The Problem with Hot Cheetos


Megan Lovett

More and more people are starting to raise a brow at the health concerns of Hot Cheetos.

Megan Lovett, Editor/Staff Writer

     Addictions have a way of fooling and charming us before we find out their ugly truth. While it’s true that almost quite anything can become addictive, as seen in the reality tv show, “My Strange Addiction”, there are some things that are flying right under our noses. One of those things is very popular among teenagers, and people in general. Despite what you may be thinking, it’s not vaping. Vapes are very problematic among teenagers right now, just walk into any high school, maybe even middle school bathroom and you’re bound to see at least one person asking for “nic.” However, the problem I’m talking about is a largely loved snack: Hot Cheetos. 


     The problem with Hot Cheetos may not be seen as a big deal to some, they weren’t even to me until I did just one tiny google search. “Are hot Cheetos bad for you.?” After searching that very simple question, I was met with an overwhelming amount of information on the possible risks they can cause, as well as how addicting they can be.

     I understand that any spicy food can cause stomach issues when over-eaten, however, Hot Cheetos are not a spicy pepper that grew naturally. Hot Cheetos are a manmade snack that is produced and sold. This point may not seem valid in the eyes of some, but it doesn’t change the fact that even doctors have expressed concern. You don’t see kids going out and purchasing a jar or bag of spicy peppers to eat in one sitting. You see them buying a bag of Hot Cheetos and eating them often in one sitting. I’ve seen kids as young as 5 years old regularly consuming these chips. Parents should most definitely monitor the issues certain foods can cause for their children, but if Hot Cheetos are as bad as some doctors are thinking they could be, why are they on the market? According to an article by Morgan Nitti from George Washington University on, Dr. Martha Rivera, a pediatrician at White Memorial Medical Center in Los Angeles, told KABC-TV in a report, that, “she sees around five to six cases of kids with gastritis (inflammation of the stomach lining) daily, after they’ve eaten spicy foods, or say, wolfed down a bag of Flamin’ Hot Cheetos.”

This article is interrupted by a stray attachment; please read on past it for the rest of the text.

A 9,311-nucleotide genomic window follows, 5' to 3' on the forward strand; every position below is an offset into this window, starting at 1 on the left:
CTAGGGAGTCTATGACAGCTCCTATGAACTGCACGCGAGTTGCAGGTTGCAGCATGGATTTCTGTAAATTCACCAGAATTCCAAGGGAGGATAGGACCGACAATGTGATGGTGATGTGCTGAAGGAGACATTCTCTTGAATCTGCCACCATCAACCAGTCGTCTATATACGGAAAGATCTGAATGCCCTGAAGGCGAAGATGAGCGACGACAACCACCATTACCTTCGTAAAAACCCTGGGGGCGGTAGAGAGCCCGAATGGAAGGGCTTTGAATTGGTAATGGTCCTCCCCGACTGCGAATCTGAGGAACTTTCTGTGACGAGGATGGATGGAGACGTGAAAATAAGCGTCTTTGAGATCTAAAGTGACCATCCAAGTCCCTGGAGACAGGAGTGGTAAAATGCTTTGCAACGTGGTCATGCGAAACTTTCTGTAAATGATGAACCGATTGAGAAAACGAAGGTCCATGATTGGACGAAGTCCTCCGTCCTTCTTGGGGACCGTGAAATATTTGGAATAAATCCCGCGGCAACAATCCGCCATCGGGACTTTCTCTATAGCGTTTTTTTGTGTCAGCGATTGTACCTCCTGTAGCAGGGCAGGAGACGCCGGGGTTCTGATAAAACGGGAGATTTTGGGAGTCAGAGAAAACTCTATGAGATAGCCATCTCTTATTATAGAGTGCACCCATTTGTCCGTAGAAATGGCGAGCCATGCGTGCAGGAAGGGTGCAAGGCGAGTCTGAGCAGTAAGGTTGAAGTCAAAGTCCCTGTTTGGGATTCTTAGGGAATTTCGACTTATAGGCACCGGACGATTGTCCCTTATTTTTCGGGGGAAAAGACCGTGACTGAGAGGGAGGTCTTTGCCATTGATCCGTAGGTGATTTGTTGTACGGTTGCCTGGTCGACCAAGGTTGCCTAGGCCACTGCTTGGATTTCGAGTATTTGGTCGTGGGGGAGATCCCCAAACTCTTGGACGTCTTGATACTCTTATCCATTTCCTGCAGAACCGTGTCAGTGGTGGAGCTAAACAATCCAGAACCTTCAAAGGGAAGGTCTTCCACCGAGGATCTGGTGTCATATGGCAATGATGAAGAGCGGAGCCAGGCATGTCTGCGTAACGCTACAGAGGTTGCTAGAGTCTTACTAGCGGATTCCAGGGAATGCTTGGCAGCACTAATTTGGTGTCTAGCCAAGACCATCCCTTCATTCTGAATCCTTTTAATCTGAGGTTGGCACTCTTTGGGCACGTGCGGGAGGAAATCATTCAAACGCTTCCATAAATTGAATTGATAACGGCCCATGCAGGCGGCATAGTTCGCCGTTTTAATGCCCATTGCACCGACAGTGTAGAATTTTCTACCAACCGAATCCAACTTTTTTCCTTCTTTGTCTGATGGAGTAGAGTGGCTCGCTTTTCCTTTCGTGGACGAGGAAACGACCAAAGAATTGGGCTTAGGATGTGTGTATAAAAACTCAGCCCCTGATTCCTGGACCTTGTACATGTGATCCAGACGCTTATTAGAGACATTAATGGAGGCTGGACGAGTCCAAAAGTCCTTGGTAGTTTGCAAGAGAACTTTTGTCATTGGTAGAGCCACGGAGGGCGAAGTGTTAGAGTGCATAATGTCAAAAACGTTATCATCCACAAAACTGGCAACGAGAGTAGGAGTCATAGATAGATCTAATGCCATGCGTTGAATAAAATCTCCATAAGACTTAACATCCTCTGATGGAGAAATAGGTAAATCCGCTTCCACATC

“Flamin’ Hot Cheetos send multiple children to the emergency room each year.” according to medical daily in an article by Marianne Garvey on After reading Marianne’s article, I learned that “FHC (Flamin Hot Cheeto) stomach is real.” The ingredients in the powder on the Cheetos can cause issues in the stomach lining. Some issues that could possibly be caused are as followed: Gastritis, Ulcers, and in extreme cases maybe stomach cancer. It’s important to note that “The burning sensation we get from the peppers in Hot Cheetos causes a release of natural opioids (endorphins) in our bodies. It makes us feel good (at least until the opiate is gone) and then we feel the need to eat more.” according to 


     Although there’s been a lot of controversy around the subject of hot Cheeto addictions and health issues, it’s still an issue that hasn’t seen as much research as other issues, and cannot be said for sure that they are addictive.  The best thing to do if you’re concerned about the health risk is to do your own research as well, and not eat so many you get sick. That goes with anything you chose to eat.